Habibi served as the minister of justice under Prime Minister Mousavi. He was first vice president of Iran from 1989 to 2001, eight years under President Rafsanjani and then four years under President Khatami.[7] He was replaced by Mohammad Reza Aref in the post in Khatami's second term. He was also head of the Academy of Persian Language and Literature[10] and a member of the Expediency Council.[11]

Death[edit]

Habibi died on 31 January 2013. He was buried at the mausoleum of Imam Khomeini in Tehran on 1 February.[11] The funeral service was attended by leading Iranian political figures, including former President Ahmedinejad.[11]

Work[edit]

Habibi is the author of several books, including God (1981), Society, Culture, Politics (1984), Islam and the Crisis of Our Time (1984), In the Mirror Of Rights: Views Of International Rights, Comparative Rights And Sociology (1988), Seeking the Roots (editing & translation) (1994), Casework of An Ages Student (1997), One Word Out Of Thousands (2 vol.) (1998-2001) and General International Rights (2 vol.) (2003).[12]

References[edit]

  1. ^ Dana Dabir (7 March 2011). "همسران حکومتی؛ از حاشیه تا متن" [Governmental spouses; from the margin to the text]. Khodnevis (in Persian). Retrieved 7 March 2011.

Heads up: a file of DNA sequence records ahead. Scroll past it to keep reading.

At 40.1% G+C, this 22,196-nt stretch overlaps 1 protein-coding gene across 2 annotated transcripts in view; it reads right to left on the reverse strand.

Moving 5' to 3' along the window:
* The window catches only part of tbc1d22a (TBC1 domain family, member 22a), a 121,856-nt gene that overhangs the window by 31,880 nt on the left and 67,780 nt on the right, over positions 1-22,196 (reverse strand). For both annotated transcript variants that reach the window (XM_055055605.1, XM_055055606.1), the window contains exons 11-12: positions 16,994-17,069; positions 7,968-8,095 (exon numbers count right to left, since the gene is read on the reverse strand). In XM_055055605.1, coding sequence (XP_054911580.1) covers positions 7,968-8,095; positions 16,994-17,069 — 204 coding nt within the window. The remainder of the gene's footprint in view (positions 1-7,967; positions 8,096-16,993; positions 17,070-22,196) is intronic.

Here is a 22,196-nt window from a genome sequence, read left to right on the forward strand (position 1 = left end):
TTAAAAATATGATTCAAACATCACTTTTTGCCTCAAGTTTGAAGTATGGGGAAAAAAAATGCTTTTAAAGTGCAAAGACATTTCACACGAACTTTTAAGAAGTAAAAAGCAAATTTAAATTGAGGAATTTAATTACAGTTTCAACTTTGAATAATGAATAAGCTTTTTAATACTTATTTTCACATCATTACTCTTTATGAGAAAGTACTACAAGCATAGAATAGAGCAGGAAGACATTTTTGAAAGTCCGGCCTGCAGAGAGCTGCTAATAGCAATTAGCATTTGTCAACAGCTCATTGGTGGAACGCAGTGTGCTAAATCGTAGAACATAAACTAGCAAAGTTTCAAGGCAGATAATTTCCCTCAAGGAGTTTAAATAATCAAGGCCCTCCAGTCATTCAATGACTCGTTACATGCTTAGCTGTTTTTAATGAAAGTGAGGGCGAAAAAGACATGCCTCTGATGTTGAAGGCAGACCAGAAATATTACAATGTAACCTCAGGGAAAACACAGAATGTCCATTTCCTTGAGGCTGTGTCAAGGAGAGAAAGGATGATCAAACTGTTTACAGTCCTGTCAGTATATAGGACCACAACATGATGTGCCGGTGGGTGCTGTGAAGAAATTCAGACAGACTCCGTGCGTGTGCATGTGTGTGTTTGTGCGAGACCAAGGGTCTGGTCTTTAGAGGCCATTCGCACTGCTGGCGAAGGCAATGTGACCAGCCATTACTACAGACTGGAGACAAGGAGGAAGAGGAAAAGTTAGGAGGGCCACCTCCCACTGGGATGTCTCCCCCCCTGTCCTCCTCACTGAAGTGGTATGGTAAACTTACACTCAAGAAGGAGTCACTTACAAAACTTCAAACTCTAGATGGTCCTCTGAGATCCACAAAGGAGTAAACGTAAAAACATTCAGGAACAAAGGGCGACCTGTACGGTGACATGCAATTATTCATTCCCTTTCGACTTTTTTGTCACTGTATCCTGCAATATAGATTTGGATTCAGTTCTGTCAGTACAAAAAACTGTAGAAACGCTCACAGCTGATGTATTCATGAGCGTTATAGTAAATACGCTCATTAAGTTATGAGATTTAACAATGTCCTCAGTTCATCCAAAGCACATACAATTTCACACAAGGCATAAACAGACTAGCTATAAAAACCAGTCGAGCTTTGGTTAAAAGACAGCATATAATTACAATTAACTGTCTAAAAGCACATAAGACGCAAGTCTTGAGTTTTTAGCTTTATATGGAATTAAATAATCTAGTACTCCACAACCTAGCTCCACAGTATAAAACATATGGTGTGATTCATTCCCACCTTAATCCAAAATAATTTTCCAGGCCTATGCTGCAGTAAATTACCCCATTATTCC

2. ^ Chehabi, H. E. (Summer 1991). . "Religion and Politics in Iran: How Theocratic Is the Islamic Republic?". Daedalus 120 (3): 69–91. Retrieved 5 August 2013. 
  3. ^ a b Randjbar-Daemi, Siavush (2013). "Building the Islamic State: The Draft Constitution of 1979 Reconsidered". Iranian Studies 46 (4): 641–663. doi:10.1080/00210862.2013.784519. Retrieved 21 August 2013. 
  4. ^ Paola Rivetti (February 2012). "Islamic Republic: Shaping Iran's politics through the campus" (Chaillot Papers). In Rouzbeh Parsi. Iran: A Revolutionary Republic in Transition. Paris: Institute for Security Studies European Union. ISBN 978-92-9198-198-4. Retrieved 27 July 2013. 
  5. ^ Akhavi, Shahrough (2008). "The Thought and Role of Ayatollah Hossein'ali Montazeri in the Politics of Post-1979 Iran". Iranian Studies 41 (5): 645–666. doi:10.1080/00210860802518301. Retrieved 19 August 2013. 
  6. ^ Rubin, Barry (1980). Paved with Good Intentions. New York: Penguin Books. p. 284. 
  7. ^ a b "Hassan Ebrahim Habibi, Iranian scholar & former VP passes away". PressTV. 1 February 2013. Retrieved 2 February 2013. 
  8. ^ a b Rouleau, Eric (1980). "Khomenei's Iran". Foreign Affairs 59 (1). Retrieved 5 August 2013. 
  9. ^ Bahman Baktiari (1996). Parliamentary Politics in Revolutionary Iran: The Institutionalization of Factional Politics. Gainesville, FL: University Press of Florida. p. 69.   – via Questia (subscription required)
  10. ^ "Iranologists condemn deliberate distortion of Persian Gulf's name". Payvand. 24 December 2004. Retrieved 6 August 2013. 
  11. ^ a b c "Iran's former first vice president laid to rest". Tehran Times. 1 February 2013. Retrieved 6 August 2013. 
  12. ^ "Dr. Hassan Habibi". Eve Literary Agency. Retrieved 2 February 2013. 
Political offices
Preceded by
Office established
First Vice President of Iran
1989–2001
Succeeded by
Mohammad-Reza Aref